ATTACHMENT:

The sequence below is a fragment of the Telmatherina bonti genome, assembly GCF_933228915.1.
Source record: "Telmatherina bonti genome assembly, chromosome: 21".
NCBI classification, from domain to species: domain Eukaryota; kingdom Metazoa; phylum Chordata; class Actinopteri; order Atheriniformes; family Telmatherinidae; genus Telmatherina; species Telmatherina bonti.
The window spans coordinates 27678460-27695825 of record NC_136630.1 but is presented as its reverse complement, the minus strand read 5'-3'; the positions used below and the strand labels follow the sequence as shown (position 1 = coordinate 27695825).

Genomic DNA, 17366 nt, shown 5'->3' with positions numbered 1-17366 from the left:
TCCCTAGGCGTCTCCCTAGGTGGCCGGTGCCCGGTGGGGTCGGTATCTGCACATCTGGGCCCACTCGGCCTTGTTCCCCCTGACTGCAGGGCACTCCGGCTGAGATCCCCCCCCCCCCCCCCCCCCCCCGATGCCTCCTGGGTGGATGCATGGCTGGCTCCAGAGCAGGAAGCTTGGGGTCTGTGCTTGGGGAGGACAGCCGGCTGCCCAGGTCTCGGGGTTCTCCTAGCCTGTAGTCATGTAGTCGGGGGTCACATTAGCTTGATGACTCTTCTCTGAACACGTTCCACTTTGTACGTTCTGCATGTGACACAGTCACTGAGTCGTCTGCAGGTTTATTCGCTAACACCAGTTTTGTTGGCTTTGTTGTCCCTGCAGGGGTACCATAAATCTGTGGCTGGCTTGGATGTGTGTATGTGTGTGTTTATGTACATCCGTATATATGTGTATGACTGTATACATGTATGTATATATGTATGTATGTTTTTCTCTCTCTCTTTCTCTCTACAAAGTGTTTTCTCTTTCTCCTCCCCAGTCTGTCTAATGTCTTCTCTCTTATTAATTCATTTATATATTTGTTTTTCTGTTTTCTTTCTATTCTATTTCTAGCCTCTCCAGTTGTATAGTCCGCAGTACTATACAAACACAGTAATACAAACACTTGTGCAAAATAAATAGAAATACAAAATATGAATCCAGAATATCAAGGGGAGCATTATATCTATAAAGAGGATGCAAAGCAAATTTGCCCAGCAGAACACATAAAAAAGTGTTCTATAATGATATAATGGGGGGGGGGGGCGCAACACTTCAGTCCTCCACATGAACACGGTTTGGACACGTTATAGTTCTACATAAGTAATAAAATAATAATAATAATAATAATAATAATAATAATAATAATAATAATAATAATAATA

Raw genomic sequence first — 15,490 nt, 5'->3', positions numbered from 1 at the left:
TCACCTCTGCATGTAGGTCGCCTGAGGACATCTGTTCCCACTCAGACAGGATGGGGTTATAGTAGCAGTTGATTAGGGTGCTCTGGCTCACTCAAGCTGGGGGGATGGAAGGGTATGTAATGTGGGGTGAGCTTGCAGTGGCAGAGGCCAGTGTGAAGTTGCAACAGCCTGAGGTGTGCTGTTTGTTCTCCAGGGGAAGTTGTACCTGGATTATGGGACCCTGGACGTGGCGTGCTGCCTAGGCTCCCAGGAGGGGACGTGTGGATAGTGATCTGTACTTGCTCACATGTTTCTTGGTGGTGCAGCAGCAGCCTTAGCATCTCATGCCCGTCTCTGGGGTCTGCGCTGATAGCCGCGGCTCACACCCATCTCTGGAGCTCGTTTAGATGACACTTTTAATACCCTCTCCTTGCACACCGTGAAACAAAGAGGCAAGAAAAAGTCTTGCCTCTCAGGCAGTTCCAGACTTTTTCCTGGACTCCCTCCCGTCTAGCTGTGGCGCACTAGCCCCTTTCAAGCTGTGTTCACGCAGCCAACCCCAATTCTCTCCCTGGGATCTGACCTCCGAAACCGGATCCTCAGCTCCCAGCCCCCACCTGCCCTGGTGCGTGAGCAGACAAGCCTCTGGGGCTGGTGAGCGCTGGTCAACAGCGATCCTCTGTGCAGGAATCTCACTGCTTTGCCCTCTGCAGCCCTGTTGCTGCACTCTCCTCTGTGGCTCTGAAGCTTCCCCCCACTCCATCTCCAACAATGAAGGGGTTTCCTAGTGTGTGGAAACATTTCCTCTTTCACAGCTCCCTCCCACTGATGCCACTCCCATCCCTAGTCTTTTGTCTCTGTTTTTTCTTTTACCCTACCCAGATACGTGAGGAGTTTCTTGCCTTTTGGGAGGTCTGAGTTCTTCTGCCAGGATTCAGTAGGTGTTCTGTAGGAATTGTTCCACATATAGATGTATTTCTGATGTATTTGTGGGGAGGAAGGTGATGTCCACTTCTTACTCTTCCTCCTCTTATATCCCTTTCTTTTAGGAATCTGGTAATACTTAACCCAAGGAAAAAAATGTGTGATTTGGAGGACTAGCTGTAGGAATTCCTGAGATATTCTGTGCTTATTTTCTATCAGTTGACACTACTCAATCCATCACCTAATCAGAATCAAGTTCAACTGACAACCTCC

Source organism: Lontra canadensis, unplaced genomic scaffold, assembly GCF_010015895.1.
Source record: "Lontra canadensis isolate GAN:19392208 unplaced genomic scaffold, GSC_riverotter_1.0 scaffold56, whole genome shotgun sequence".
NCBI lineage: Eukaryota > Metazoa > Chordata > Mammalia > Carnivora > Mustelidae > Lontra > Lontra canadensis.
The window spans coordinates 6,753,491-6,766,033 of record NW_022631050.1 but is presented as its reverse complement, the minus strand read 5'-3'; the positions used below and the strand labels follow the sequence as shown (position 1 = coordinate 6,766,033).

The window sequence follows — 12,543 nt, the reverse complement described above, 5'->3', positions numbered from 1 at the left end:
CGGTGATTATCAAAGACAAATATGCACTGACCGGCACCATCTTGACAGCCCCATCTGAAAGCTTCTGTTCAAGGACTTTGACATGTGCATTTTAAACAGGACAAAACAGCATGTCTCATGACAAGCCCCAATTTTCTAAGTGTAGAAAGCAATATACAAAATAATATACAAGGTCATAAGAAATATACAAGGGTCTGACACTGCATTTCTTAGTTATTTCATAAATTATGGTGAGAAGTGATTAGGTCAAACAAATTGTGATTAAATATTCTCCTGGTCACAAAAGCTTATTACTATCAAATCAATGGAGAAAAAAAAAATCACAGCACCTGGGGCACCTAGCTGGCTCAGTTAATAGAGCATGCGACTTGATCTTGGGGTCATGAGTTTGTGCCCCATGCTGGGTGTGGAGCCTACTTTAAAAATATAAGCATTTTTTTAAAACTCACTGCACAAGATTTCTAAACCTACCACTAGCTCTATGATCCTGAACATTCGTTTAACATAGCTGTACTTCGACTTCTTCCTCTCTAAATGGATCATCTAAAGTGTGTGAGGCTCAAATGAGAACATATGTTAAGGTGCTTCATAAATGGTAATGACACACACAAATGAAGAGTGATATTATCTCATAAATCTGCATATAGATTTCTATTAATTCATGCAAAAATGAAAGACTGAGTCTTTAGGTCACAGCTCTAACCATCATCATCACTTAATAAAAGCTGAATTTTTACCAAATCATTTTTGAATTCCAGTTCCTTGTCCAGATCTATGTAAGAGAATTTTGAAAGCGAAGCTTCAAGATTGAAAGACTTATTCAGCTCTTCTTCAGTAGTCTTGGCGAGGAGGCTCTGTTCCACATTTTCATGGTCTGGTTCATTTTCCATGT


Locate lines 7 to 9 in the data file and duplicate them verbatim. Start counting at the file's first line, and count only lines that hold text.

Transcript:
Raw genomic sequence first — 15,490 nt, 5'->3', positions numbered from 1 at the left:
TCACCTCTGCATGTAGGTCGCCTGAGGACATCTGTTCCCACTCAGACAGGATGGGGTTATAGTAGCAGTTGATTAGGGTGCTCTGGCTCACTCAAGCTGGGGGGATGGAAGGGTATGTAATGTGGGGTGAGCTTGCAGTGGCAGAGGCCAGTGTGAAGTTGCAACAGCCTGAGGTGTGCTGTTTGTTCTCCAGGGGAAGTTGTACCTGGATTATGGGACCCTGGACGTGGCGTGCTGCCTAGGCTCCCAGGAGGGGACGTGTGGATAGTGATCTGTACTTGCTCACATGTTTCTTGGTGGTGCAGCAGCAGCCTTAGCATCTCATGCCCGTCTCTGGGGTCTGCGCTGATAGCCGCGGCTCACACCCATCTCTGGAGCTCGTTTAGATGACACTTTTAATACCCTCTCCTTGCACACCGTGAAACAAAGAGGCAAGAAAAAGTCTTGCCTCTCAGGCAGTTCCAGACTTTTTCCTGGACTCCCTCCCGTCTAGCTGTGGCGCACTAGCCCCTTTCAAGCTGTGTTCACGCAGCCAACCCCAATTCTCTCCCTGGGATCTGACCTCCGAAACCGGATCCTCAGCTCCCAGCCCCCACCTGCCCTGGTGCGTGAGCAGACAAGCCTCTGGGGCTGGTGAGCGCTGGTCAACAGCGATCCTCTGTGCAGGAATCTCACTGCTTTGCCCTCTGCAGCCCTGTTGCTGCACTCTCCTCTGTGGCTCTGAAGCTTCCCCCCACTCCATCTCCAACAATGAAGGGGTTTCCTAGTGTGTGGAAACATTTCCTCTTTCACAGCTCCCTCCCACTGATGCCACTCCCATCCCTAGTCTTTTGTCTCTGTTTTTTCTTTTACCCTACCCAGATACGTGAGGAGTTTCTTGCCTTTTGGGAGGTCTGAGTTCTTCTGCCAGGATTCAGTAGGTGTTCTGTAGGAATTGTTCCACATATAGATGTATTTCTGATGTATTTGTGGGGAGGAAGGTGATGTCCACTTCTTACTCTTCCTCCTCTTATATCCCTTTCTTTTAGGAATCTGGTAATACTTAACCCAAGGAAAAAAATGTGTGATTTGGAGGACTAGCTGTAGGAATTCCTGAGATATTCTGTGCTTATTTTCTATCAGTTGACACTACTCAATCCATCACCTAATCAGAATCAAGTTCAACTGACAACCTCC

Source organism: Lontra canadensis, unplaced genomic scaffold, assembly GCF_010015895.1.